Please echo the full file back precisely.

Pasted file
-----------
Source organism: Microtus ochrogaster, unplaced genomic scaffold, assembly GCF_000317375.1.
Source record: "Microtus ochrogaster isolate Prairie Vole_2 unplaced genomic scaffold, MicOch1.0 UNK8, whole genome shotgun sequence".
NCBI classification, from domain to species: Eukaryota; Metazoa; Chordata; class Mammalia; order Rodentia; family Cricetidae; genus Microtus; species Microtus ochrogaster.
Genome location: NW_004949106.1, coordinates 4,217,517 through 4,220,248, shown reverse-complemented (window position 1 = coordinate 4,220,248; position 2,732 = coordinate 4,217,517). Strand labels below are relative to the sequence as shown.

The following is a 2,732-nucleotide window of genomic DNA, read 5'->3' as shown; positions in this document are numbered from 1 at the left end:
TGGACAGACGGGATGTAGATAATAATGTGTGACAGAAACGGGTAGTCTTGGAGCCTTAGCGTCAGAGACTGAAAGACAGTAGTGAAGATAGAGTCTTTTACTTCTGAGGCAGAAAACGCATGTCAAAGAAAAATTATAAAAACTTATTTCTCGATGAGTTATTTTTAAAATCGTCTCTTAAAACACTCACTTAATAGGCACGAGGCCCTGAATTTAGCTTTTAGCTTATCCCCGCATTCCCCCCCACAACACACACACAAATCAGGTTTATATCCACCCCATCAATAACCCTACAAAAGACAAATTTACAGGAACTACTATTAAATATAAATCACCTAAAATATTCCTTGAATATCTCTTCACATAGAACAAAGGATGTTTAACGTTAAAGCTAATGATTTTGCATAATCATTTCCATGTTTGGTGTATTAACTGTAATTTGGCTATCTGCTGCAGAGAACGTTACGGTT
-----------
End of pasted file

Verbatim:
Source organism: Microtus ochrogaster, unplaced genomic scaffold, assembly GCF_000317375.1.
Source record: "Microtus ochrogaster isolate Prairie Vole_2 unplaced genomic scaffold, MicOch1.0 UNK8, whole genome shotgun sequence".
NCBI classification, from domain to species: Eukaryota; Metazoa; Chordata; class Mammalia; order Rodentia; family Cricetidae; genus Microtus; species Microtus ochrogaster.
Genome location: NW_004949106.1, coordinates 4,217,517 through 4,220,248, shown reverse-complemented (window position 1 = coordinate 4,220,248; position 2,732 = coordinate 4,217,517). Strand labels below are relative to the sequence as shown.

The following is a 2,732-nucleotide window of genomic DNA, read 5'->3' as shown; positions in this document are numbered from 1 at the left end:
TGGACAGACGGGATGTAGATAATAATGTGTGACAGAAACGGGTAGTCTTGGAGCCTTAGCGTCAGAGACTGAAAGACAGTAGTGAAGATAGAGTCTTTTACTTCTGAGGCAGAAAACGCATGTCAAAGAAAAATTATAAAAACTTATTTCTCGATGAGTTATTTTTAAAATCGTCTCTTAAAACACTCACTTAATAGGCACGAGGCCCTGAATTTAGCTTTTAGCTTATCCCCGCATTCCCCCCCACAACACACACACAAATCAGGTTTATATCCACCCCATCAATAACCCTACAAAAGACAAATTTACAGGAACTACTATTAAATATAAATCACCTAAAATATTCCTTGAATATCTCTTCACATAGAACAAAGGATGTTTAACGTTAAAGCTAATGATTTTGCATAATCATTTCCATGTTTGGTGTATTAACTGTAATTTGGCTATCTGCTGCAGAGAACGTTACGGTT